Abu Dhabi carbon project to clean air, boost oil output
More than one million people in Abu Dhabi will bask in a much cleaner and healthier atmosphere when a major carbon clearing project in the emirate is commissioned within five years, the project manager said yesterday.
The venture, which could cost more than $1 billion (Dh3.67bn), is expected to remove in excess of five million tonnes of carbon dioxide (CO2) a year from the emirate's air and push them back where they came from underground.
By sending such immense CO2 quantities back into oil reservoirs deep underneath the emirate's desert, the emirate's main onshore oil producing company will be able to increase recovery rates from its hydrocarbon wells.
The Abu Dhabi Carbon Capture and Storage Project is the first major CO2 hunting in the world and will allow the country to sharply reduce its carbon emission rates, already among the world's highest relative to per capita.
"Abu Dhabi is a major oil and gas producer and is heavily reliant on these fossil energy sources to produce its electricity and operate its factories… hence it felt there is a need to reduce emissions," said Yves Rey, Senior Project Manager a the Carbon Management Unit.
"This is the first large project of its kind in the region and the whole world. It will contribute to largely reducing CO2 emission in the emirate as it will capture in excess of five million tonnes a year in the first phase," he told Emirates Business in an interview at the just-concluded World Future Energy Summit in Abu Dhabi.
Rey said the project, which has been initiated by the Abu Dhabi-based Masdar Initiative, has been in the design stages and that a contract for its construction could be awarded late this year. He could not elaborate on exact investments but said costs of such projects could exceed $1bn.
The project involves the construction of two carbon capture plants near the main power facilities in Taweela north of Abu Dhabi city and at the Emirates Aluminium Company (Emal) in Musaffah just at the eastern entrance of the capital.
"The construction of the plants will be completed in 2015 but there will be a second stage afterwards. The locations were selected because of the large rate of consumption of oil and gas at those sites," Rey said.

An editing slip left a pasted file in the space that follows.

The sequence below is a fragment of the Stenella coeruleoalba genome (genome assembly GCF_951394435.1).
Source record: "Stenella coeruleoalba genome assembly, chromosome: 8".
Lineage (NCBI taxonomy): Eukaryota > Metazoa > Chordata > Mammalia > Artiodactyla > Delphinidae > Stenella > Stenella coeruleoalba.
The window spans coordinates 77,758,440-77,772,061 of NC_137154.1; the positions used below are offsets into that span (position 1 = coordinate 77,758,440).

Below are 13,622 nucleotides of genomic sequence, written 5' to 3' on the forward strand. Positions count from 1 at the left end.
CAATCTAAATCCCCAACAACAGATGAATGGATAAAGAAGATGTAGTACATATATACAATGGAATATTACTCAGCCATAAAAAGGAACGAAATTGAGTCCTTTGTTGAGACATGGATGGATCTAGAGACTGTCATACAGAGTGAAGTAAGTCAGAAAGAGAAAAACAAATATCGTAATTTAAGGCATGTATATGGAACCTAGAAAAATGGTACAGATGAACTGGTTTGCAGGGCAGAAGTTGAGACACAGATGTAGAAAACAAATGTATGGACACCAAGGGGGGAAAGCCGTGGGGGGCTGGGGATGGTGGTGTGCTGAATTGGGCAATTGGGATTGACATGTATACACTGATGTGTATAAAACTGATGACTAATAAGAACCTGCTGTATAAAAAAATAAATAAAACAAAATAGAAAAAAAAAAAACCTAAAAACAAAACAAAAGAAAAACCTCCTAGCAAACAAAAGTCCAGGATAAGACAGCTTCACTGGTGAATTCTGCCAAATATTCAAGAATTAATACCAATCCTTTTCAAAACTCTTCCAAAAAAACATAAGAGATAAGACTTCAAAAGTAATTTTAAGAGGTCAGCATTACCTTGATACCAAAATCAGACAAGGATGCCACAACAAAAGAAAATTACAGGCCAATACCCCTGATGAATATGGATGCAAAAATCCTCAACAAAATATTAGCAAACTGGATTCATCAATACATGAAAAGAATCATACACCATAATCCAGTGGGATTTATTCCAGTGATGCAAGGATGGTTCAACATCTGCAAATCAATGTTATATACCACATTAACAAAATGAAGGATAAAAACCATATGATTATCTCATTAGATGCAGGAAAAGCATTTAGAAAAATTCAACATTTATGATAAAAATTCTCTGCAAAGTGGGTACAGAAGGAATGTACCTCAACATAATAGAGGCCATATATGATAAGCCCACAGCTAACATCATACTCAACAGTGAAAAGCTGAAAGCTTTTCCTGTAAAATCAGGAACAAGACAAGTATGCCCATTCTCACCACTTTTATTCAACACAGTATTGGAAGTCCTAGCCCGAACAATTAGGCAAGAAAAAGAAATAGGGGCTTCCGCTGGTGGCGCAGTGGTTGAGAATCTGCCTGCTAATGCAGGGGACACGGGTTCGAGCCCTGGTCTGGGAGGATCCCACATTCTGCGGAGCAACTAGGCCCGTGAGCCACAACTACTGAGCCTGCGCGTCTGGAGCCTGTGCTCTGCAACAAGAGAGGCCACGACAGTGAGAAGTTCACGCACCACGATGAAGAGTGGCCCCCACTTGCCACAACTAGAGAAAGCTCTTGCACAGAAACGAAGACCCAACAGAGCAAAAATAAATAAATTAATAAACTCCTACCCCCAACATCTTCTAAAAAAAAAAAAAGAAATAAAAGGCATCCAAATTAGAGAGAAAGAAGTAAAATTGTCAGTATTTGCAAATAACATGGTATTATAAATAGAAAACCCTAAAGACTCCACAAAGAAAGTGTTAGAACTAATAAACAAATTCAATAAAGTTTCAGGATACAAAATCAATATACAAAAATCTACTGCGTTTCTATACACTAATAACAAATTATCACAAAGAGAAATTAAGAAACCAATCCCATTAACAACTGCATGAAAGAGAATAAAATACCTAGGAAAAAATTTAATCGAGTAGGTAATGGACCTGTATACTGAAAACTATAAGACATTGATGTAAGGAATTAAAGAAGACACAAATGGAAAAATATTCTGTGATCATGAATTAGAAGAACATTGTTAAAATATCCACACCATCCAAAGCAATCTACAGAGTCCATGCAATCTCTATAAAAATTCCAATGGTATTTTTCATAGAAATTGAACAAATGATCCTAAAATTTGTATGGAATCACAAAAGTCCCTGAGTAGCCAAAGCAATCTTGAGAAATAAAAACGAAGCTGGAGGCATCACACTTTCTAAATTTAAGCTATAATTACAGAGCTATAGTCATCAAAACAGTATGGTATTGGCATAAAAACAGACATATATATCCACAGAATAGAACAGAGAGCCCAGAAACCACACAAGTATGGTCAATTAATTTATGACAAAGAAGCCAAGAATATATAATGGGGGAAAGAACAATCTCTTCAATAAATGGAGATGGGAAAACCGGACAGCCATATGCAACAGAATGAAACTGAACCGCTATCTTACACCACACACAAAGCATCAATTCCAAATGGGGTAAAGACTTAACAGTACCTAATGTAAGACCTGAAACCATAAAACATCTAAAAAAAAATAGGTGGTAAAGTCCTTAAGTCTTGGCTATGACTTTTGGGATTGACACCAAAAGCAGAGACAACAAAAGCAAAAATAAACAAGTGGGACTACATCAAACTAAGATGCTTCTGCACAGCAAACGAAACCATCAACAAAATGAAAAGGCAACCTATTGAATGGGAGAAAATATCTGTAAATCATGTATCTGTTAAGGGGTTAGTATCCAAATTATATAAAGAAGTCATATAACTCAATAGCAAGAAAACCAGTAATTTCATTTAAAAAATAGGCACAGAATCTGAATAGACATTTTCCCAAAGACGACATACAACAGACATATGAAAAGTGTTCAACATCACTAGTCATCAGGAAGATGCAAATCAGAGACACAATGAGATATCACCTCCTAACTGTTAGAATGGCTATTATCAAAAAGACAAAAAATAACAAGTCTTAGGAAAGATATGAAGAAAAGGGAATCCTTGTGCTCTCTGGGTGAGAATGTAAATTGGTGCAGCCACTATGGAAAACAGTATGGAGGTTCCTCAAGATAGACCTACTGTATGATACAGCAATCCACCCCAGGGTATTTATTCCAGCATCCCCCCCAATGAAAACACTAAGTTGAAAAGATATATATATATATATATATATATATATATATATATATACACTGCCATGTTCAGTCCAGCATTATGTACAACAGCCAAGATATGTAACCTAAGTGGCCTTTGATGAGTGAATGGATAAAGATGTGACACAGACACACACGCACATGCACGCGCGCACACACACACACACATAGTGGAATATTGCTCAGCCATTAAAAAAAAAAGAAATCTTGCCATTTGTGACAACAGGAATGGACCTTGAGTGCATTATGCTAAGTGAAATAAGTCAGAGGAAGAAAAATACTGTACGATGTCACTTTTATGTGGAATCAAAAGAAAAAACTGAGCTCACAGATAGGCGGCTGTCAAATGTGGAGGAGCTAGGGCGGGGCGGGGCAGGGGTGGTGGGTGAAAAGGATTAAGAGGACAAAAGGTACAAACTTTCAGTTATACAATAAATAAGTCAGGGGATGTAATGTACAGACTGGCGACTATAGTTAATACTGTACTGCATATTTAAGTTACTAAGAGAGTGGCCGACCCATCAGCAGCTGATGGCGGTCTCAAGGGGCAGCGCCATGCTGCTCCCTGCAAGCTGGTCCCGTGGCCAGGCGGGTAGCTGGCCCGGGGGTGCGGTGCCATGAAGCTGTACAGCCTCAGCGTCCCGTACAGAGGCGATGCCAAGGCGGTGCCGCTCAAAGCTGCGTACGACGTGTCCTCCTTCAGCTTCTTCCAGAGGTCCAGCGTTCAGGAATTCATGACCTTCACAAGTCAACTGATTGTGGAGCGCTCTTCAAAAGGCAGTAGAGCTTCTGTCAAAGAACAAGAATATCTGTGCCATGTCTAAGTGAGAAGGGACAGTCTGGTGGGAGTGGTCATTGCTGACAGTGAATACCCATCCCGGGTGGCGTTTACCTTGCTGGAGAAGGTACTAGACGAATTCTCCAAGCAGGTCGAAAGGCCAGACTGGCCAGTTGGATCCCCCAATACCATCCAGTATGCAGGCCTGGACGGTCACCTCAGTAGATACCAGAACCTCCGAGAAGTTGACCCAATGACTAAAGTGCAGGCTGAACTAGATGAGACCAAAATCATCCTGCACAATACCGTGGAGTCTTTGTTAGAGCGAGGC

"Carbon and other gases will be captured at those sites. Those gas will be separated from CO2 and released into air as they are not harmful to the atmosphere. CO2 will then be kept in compressors, where water is separated and removed. Afterwards, CO2 will be transferred via a 500km high-pressure pipeline network and sent back into oil reservoirs underground.
For this reason, the project will have a dual effect: it will largely reduce CO2 emission in the atmosphere and at the same time help push crude oil out of the reservoir. This means it will enhance the oilfield's recovery rate."
Rey said the first stage of the project would involve only the emirate's onshore oilfields, most of which are run by the Abu Dhabi Company for Onshore Oil Operations (Adco), one of the largest oil firms in the world.
"This is a crucial project as the UAE has one of the highest per capita carbon emission rates in the world given its massive use of fossil fuels and its large hydrocarbon resources. It is the first such project in the Middle East and the world's first major carbon capture venture. Developed countries do not have such a project because it is an environmental rather than a commercial venture."
Abu Dhabi is the main oil producer in the UAE, pumping around 2.3 million barrels per day. It controls nearly 92 billion barrels of proven crude reserves and 6.5 trillion cubic metres of natural gas, accounting for nearly eight per cent and five per cent of the world's oil and gas wealth respectively.
According to the Abu Dhabi Department of Economic Development, the UAE's oil and gas consumption grew by as fast as eight per cent annually during 2000-2008, with gas demand soaring from around 31 billion cubic metres to 58 billion cubic metres. Oil consumption surged from around 255,000 bpd to 467,000 bpd.
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